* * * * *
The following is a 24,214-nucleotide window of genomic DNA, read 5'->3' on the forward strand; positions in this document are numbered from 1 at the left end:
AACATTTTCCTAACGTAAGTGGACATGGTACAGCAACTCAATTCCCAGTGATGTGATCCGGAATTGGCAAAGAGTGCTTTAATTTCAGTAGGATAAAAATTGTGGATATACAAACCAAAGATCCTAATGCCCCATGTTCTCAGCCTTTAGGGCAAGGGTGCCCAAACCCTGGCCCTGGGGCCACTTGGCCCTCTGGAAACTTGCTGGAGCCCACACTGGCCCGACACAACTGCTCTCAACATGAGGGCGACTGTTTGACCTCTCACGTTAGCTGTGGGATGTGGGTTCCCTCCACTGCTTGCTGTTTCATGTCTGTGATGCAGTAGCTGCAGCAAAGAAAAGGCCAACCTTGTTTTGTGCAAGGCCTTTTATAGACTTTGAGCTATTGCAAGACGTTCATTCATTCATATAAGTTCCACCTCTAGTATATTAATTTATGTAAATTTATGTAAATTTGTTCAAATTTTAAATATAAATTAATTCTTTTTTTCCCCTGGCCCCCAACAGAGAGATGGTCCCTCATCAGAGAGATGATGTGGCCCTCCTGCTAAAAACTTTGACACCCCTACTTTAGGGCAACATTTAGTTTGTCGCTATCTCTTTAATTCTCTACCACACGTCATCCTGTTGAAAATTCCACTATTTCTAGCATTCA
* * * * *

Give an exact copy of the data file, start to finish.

The following is a 24,214-nucleotide window of genomic DNA, read 5'->3' on the forward strand; positions in this document are numbered from 1 at the left end:
AACATTTTCCTAACGTAAGTGGACATGGTACAGCAACTCAATTCCCAGTGATGTGATCCGGAATTGGCAAAGAGTGCTTTAATTTCAGTAGGATAAAAATTGTGGATATACAAACCAAAGATCCTAATGCCCCATGTTCTCAGCCTTTAGGGCAAGGGTGCCCAAACCCTGGCCCTGGGGCCACTTGGCCCTCTGGAAACTTGCTGGAGCCCACACTGGCCCGACACAACTGCTCTCAACATGAGGGCGACTGTTTGACCTCTCACGTTAGCTGTGGGATGTGGGTTCCCTCCACTGCTTGCTGTTTCATGTCTGTGATGCAGTAGCTGCAGCAAAGAAAAGGCCAACCTTGTTTTGTGCAAGGCCTTTTATAGACTTTGAGCTATTGCAAGACGTTCATTCATTCATATAAGTTCCACCTCTAGTATATTAATTTATGTAAATTTATGTAAATTTGTTCAAATTTTAAATATAAATTAATTCTTTTTTTCCCCTGGCCCCCAACAGAGAGATGGTCCCTCATCAGAGAGATGATGTGGCCCTCCTGCTAAAAACTTTGACACCCCTACTTTAGGGCAACATTTAGTTTGTCGCTATCTCTTTAATTCTCTACCACACGTCATCCTGTTGAAAATTCCACTATTTCTAGCATTCA